Hopefully none of them crack, check, etc!!!

  6. #6
    Join Date
    Oct 2011
    Location
    Aurora, IL US
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    Default

    Yes, leave it in the box for several hours before opening. These were the instructions I received from Elderly when I ordered a guitar and I think it holds true for any solid wood stringed instrument.

  7. #7
    Join Date
    Feb 2012
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    The reason I'm so concerned is that we've been having such brutally cold weather where some of our highs have been negative or single digits. The predicted high for this coming Monday is 16 below zero!! The predicted high temps for next week range from -16 to 31 a swing of 47 degrees! I don't have a ship date yet but I'm guessing it would be around the middle of next week at the earliest. I guess all I can do is follow the advice above, cross my fingers and hope that it will survive unscathed.
    Ohana CK-42R - all-solid concert, sinker redwood top, rosewood body, maple binding, Ltd. Edition
    Kala KA-FMCG- solid/lam concert, spruce top, spalted flame maple body, mahogany binding
    Ohana CK-120G - all-solid concert, 5A acacia top sides and back, mahogany binding, Limited Edition
    Ohana SK-30M - all-solid mahogany long neck soprano (concert scale)
    Romero ST - solid/lam concert, spruce top, mahogany body

  8. #8
    Join Date
    Feb 2012
    Posts
    1,488

    Default

    Quote Originally Posted by ScooterD35 View Post
    It all depends on what finish is on the Uke. Something like nitro-cellulose lacquer can react pretty dramatically to sudden changes in temperature and humidity, whereas a UV cured polyester finish is pretty much impervious to such things.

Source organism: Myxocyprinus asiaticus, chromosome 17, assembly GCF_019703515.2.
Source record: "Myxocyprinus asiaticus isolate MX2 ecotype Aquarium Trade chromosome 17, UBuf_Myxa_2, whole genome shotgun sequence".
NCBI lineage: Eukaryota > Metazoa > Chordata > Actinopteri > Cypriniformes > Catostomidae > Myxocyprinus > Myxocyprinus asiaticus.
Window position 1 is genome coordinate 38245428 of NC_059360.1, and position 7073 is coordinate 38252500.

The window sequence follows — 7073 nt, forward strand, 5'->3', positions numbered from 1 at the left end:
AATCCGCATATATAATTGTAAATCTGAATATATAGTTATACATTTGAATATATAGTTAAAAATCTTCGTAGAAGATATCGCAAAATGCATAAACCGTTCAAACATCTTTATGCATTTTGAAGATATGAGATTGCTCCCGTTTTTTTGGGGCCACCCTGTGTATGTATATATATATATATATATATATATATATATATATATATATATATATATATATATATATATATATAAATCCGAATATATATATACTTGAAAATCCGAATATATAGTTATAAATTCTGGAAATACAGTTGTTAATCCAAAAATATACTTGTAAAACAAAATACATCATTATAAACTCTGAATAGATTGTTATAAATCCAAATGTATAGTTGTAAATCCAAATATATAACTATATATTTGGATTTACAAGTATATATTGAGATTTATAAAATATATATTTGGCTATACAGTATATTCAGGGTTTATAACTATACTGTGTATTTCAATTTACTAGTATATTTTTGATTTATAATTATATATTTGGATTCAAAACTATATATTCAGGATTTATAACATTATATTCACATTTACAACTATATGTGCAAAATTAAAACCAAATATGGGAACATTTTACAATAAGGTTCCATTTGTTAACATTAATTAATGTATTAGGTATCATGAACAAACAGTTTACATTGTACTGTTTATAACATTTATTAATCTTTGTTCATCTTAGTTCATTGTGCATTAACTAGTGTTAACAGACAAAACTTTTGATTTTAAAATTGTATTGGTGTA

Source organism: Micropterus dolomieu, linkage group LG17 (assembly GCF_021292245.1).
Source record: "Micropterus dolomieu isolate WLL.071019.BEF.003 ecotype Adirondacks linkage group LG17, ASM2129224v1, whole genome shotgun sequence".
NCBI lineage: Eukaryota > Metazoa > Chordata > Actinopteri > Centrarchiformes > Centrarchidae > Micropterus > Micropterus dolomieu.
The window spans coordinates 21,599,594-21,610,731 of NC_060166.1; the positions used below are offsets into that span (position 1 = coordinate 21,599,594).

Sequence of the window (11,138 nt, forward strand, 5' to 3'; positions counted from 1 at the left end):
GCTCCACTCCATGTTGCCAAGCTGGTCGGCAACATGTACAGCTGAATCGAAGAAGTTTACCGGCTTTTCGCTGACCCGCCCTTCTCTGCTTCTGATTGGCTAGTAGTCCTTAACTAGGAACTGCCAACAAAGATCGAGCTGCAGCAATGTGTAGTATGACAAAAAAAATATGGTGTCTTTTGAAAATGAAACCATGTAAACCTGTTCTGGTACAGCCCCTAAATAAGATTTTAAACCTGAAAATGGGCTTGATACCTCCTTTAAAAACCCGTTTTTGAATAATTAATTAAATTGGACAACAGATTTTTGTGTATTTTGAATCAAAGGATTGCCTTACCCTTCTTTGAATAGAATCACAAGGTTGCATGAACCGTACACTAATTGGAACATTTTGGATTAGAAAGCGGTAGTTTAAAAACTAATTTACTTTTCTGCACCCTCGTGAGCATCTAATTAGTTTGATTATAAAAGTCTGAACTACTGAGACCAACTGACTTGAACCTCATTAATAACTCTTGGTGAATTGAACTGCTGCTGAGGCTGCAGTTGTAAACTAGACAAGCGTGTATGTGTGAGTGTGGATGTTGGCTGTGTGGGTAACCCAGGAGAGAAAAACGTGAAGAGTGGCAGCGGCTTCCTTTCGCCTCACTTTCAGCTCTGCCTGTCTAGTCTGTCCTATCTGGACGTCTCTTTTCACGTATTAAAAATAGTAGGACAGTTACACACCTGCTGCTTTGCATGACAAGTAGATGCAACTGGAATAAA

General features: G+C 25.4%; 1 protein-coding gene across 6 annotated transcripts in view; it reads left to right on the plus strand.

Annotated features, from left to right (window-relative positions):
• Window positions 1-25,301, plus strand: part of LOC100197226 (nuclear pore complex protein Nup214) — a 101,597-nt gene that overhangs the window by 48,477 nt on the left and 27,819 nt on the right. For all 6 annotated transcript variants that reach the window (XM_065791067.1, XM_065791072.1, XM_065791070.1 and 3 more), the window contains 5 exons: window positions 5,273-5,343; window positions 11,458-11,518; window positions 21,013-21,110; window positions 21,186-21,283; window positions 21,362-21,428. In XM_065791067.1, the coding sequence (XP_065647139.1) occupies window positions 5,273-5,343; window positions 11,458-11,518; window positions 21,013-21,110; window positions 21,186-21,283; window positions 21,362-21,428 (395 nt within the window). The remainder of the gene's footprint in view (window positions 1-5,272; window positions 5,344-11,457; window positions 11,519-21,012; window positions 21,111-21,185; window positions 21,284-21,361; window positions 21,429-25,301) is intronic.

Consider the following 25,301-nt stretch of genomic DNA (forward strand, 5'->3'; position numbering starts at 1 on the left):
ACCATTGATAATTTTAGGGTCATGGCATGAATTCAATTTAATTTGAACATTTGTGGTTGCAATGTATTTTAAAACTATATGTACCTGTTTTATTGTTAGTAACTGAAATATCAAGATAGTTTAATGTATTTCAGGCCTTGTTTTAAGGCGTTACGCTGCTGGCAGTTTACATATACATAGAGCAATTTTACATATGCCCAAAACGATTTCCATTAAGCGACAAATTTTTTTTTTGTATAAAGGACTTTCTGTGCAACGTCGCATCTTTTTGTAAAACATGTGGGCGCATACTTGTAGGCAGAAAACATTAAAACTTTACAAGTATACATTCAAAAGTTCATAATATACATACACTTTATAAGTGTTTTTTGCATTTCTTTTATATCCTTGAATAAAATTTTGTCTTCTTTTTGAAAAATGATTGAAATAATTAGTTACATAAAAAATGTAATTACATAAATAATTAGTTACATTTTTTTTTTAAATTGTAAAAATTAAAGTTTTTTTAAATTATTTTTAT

Do you happen to know what kind of gloss finish Ohana uses on their ukes?
    Ohana CK-42R - all-solid concert, sinker redwood top, rosewood body, maple binding, Ltd. Edition
    Kala KA-FMCG- solid/lam concert, spruce top, spalted flame maple body, mahogany binding
    Ohana CK-120G - all-solid concert, 5A acacia top sides and back, mahogany binding, Limited Edition
    Ohana SK-30M - all-solid mahogany long neck soprano (concert scale)
    Romero ST - solid/lam concert, spruce top, mahogany body

  9. #9
    Join Date
    May 2011
    Location
    Flanders, New Jersey
    Posts
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    Default

    I don't know for sure, but chances are pretty good that it's some kind of poly.

    The guidelines I posted above should work out well, no matter what the finish is. It's also a great exercise in patience!


    Scooter

  10. #10
    Join Date
    Jul 2011
    Location
    Massachusetts
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    Another bit of advice, if this option is available to you, is to have it shipped to a fedex or ups shipping center and have it held for pickup. That way, it won't be left outside, and depending on the type of shipping location, you might be lucky enough to have it at room temperature by the time you pick it up.

    Also, just to emphasize, it is not necessarily the cold temps that hurt an instrument. It is really about quick swings in temperature. Think of how you can crack a windshield by pouring hot water on it when it's frozen. It's all about rapid expansion and contraction of materials. In the case of the ukulele, you have the wood itself, and then the finish on top of that (nitrocellulose, etc). These two things will expand and contract at different rates which can cause problems. If allowed to happen slowly, however, the risk is greatly reduced.

    Good luck and congrats, if you decide to but this new uke!

    -Steve